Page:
The present invention also relates to apparatus for performing the operations herein. This apparatus may be specially constructed for the required purposes, or it may comprise a general purpose computer selectively activated or reconfigured by a computer program stored in the computer. Such a computer program may be stored in a computer readable storage medium, such as, but is not limited to, any type of disk including floppy disks, optical disks, compact disc read-only memory (“CD-ROM”), and magnetic-optical disks, read-only memories (ROMs), random access memories (RAMs), eraseable, programmable read-only memories (“EPROMs”), electrically-eraseable read-only memories (“EEPROMs”), magnetic or optical cards, or any type of media suitable for storing electronic instructions.
The algorithms and displays presented herein are not inherently related to any particular computer or other apparatus. Various general purpose systems may be used with programs in accordance with the teachings herein, or it may prove convenient to construct more specialized apparatus to perform the required method steps. The required structure for a variety of these systems will appear from the description below. In addition, the present invention is not described with reference to any particular programming language. It will be appreciated that a variety of programming languages may be used to implement the teachings of the invention as described herein.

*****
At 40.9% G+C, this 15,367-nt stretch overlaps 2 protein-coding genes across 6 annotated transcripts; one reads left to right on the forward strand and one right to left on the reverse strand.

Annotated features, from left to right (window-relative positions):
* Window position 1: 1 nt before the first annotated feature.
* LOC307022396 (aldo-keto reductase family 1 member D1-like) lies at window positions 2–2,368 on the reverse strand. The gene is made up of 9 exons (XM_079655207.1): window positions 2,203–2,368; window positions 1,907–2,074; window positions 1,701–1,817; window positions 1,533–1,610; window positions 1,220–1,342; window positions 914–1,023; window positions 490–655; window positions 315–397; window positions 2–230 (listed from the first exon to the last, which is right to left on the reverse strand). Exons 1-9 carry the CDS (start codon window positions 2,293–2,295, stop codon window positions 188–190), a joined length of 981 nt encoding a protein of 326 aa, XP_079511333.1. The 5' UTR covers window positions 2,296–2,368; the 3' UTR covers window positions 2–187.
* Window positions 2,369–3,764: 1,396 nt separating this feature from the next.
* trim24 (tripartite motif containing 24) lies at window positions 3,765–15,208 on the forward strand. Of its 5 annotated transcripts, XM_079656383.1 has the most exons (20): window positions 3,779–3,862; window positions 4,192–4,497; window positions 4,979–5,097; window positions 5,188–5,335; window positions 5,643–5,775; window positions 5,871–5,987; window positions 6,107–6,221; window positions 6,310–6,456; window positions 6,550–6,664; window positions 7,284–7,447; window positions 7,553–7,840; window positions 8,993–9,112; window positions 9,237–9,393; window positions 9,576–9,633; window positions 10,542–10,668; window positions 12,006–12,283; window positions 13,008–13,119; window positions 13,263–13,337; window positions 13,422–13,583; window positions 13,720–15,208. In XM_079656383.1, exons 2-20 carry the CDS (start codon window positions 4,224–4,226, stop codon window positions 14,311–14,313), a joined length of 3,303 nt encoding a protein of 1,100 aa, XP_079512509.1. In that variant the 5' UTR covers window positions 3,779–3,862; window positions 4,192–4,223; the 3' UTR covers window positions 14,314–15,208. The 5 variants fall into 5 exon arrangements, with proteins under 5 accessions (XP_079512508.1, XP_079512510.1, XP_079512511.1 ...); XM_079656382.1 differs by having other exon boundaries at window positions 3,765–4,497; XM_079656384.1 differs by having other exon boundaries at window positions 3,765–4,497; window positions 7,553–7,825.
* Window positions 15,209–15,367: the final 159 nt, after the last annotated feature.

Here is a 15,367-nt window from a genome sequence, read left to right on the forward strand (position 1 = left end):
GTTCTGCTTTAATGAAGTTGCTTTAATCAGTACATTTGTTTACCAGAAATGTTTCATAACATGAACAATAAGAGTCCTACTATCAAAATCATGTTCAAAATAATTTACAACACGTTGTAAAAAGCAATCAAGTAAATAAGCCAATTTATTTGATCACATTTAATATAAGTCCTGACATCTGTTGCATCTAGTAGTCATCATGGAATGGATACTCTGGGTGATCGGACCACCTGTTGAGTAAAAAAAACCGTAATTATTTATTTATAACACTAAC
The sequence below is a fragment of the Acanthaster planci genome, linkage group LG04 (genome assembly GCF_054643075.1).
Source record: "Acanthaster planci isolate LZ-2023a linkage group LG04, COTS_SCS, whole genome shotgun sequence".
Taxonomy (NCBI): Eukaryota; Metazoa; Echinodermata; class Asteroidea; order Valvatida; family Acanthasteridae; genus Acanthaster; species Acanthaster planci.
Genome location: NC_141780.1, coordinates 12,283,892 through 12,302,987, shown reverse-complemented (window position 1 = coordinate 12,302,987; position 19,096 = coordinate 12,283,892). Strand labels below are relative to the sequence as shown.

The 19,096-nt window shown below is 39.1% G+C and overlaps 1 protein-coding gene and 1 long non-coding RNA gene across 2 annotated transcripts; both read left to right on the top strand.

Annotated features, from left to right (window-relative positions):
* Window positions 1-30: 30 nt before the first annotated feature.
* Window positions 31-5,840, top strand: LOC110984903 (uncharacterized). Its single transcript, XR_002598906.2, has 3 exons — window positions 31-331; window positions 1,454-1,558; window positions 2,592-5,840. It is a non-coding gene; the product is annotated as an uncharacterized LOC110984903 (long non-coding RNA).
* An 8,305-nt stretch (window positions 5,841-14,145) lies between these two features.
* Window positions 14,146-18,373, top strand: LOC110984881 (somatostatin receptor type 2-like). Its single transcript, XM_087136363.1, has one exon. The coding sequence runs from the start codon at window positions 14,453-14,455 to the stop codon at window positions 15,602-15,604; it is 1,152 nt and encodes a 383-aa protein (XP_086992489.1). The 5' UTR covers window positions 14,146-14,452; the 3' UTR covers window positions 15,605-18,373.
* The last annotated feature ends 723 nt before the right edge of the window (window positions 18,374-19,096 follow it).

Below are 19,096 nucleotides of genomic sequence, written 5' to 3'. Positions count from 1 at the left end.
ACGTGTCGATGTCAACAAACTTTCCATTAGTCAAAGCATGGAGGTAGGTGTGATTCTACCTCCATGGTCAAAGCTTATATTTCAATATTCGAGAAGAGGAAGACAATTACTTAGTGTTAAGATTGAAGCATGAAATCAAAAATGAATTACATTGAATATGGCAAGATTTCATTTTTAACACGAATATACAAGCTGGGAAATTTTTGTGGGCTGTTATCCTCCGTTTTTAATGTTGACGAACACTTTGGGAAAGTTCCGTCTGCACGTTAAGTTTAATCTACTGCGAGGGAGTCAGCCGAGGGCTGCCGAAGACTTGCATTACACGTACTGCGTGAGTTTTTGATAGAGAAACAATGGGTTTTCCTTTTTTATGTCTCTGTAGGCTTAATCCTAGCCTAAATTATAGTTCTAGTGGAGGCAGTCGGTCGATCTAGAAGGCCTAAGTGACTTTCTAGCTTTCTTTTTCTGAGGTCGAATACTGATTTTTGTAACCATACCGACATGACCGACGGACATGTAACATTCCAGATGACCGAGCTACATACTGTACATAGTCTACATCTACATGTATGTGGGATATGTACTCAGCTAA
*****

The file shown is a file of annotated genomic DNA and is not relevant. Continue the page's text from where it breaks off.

A machine-readable medium includes any mechanism for storing or transmitting information in a form readable by a machine (e.g., a computer). For example, a machine-readable medium includes a machine readable storage medium (e.g., read only memory (“ROM”), random access memory (“RAM”), magnetic disk storage media, optical storage media, flash memory device, etc.), a machine readable transmission medium (electrical, optical, acoustical or other form of non-propagated signals), etc.